Indiana Daily Student

OPINION: Hoosiers, be vigilant of threats to abortion laws during pandemic

A Planned Parenthood clinic sign is pictured.
A Planned Parenthood clinic sign is pictured.

While the coronavirus ravaged the U.S. at the end of March, lawmakers in Alabama, Ohio and Texas attempted to limit abortion access during the pandemic. These states cited abortions as “unnecessary medical procedures.” Judges did not allow such laws to pass. The Texas ban was temporarily reinstated Tuesday.

With Indiana being one of the most restrictive states on abortion, it's hardly surprising that Gov. Holcomb enacted a similar restriction Wednesday. Hoosiers must be aware of what lawmakers are doing and stand vigilant in protecting their rights, especially during this time of uncertainty due to COVID-19.

Outside of these four states, Mississippi and Kentucky have banned abortions, referring to them as "elective procedures," or nonessential, with the exception of a danger to the mother’s life.

While Holcomb’s executive order does not single out abortions, it most certainly is a threat to women’s rights. Taking away such medical facilities poses more harm than good to the public. 

As of March 1, Indiana law states that abortions cannot take place after 10 to 16 weeks depending on method and reason for the procedure and 20 to 22 weeks postfertilization if it is endangering the mother.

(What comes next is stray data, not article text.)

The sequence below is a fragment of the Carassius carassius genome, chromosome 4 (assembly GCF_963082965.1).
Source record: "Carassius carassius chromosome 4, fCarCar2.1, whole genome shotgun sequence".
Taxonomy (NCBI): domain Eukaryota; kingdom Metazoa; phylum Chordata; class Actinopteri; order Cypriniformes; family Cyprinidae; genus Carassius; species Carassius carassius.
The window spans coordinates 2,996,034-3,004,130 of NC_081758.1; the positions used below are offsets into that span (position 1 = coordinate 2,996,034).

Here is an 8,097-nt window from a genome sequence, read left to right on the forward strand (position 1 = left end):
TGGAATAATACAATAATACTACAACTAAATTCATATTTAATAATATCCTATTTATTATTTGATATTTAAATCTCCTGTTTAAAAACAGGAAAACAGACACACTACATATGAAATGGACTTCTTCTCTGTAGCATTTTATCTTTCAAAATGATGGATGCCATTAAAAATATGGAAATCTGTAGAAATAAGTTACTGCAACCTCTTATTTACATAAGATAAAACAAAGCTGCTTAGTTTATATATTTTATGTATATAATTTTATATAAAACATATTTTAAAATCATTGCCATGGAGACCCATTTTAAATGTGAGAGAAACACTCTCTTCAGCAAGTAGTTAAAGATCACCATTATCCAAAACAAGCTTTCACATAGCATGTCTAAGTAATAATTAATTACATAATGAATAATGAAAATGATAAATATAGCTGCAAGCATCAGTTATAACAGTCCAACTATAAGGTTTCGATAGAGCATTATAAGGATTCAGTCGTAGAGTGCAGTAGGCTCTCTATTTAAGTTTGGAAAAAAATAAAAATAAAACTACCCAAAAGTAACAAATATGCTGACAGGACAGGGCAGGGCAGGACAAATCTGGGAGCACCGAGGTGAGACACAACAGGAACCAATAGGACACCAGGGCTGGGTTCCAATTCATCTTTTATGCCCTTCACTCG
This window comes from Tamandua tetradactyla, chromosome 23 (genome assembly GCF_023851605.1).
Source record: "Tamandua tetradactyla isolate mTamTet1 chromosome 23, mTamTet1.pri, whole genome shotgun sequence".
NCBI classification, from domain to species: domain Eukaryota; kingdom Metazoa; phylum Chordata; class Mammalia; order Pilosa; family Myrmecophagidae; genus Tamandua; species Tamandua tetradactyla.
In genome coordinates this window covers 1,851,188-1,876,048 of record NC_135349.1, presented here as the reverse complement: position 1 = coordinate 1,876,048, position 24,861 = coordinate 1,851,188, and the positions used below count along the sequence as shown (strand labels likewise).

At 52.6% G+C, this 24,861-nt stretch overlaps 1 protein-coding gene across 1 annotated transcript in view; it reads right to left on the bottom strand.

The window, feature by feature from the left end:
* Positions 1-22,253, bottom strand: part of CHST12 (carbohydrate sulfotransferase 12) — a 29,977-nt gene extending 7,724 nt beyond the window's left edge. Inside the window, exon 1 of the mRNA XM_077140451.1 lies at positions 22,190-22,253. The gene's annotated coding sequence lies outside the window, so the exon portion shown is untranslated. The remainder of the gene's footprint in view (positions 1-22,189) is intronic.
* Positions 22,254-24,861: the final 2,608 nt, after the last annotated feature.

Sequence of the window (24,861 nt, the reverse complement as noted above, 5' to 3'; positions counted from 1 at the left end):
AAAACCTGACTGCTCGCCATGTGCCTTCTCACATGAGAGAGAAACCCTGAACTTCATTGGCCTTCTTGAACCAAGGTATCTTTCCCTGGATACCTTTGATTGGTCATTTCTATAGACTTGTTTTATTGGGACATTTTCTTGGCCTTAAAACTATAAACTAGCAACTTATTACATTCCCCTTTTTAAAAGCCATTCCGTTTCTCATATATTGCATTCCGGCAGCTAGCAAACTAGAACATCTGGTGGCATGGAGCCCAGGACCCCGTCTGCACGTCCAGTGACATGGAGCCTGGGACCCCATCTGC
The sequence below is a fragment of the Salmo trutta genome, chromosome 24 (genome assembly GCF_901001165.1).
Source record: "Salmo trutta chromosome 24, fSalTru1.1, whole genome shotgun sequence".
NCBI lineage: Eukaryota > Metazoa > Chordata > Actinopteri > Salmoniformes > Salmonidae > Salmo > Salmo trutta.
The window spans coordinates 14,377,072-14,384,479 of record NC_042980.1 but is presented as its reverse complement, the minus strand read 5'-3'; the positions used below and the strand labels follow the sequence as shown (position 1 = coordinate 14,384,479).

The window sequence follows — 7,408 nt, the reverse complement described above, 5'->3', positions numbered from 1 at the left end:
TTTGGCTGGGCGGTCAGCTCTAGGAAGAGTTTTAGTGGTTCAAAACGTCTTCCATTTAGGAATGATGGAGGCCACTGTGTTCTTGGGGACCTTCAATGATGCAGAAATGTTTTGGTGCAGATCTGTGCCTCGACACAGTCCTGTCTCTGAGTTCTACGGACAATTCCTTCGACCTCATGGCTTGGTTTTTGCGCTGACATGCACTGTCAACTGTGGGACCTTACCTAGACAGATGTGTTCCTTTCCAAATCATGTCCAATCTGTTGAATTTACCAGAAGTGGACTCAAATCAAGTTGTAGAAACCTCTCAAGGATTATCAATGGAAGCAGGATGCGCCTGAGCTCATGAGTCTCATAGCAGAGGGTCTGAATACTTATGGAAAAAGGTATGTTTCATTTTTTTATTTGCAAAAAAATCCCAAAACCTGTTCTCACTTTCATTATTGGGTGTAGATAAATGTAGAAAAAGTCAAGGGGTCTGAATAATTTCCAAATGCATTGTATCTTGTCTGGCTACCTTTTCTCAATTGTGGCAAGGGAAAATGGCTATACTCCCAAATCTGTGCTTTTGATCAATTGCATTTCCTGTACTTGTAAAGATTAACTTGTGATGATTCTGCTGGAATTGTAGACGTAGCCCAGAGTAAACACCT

The patient must take part in counseling, which involves description of the procedure and fetal development, offering the explanation of the fetus’s “personhood and ability to feel pain.” It is required before the procedure, and can inflict emotional trauma and discourage patients from getting the procedure. 

After this, the patient must wait 18 hours before having the procedure in Indiana. To add to the trauma, insurance will only cover abortion in the state if it is in cases of rape, incest or danger to the mother's health.

The counseling and restrictions vary from state to state. Alabama, Arkansas, Georgia, Kentucky, Louisiana, Mississippi, Missouri, Ohio and Utah laws are currently the most restrictive.

A bill was introduced on Jan. 16 by Rep. Curt Nisly, R-Goshen, in an attempt to make abortion illegal in Indiana and criminalize anyone involved in allowing the procedure, citing it as murder.

This proves that the state government was thinking about prohibiting these rights long before the coronavirus safety precautions were issued in Indiana. The coronavirus pandemic is now being used as a tool for restricting abortions and other medical procedures the government deems unnecessary.

In July 2019, another bill involving the restriction of second-trimester “dilation and evacuation” abortions, unless it compromises health, was nearly passed in Indiana but was ruled unconstitutional. The state desired to put Hoosier women at risk long before the epidemic, and their actions are not for the protection of the public. They are only pushing forth their radical, misogynistic, biased beliefs to hurt those affected by their views.

There are only four abortion clinics in Indiana, one of which is in Bloomington.

Hoosiers must not allow lawmakers to take advantage of the most vulnerable time the country has seen since the Spanish flu pandemic. By remaining aware of bills, remaining vigilant on current laws and spreading awareness via the Internet, Hoosiers will not let pro-life lawmakers win.

Kailyn Hilycord (she/her) is a senior studying journalism, English and music. She plans to pursue graduate studies in journalism.

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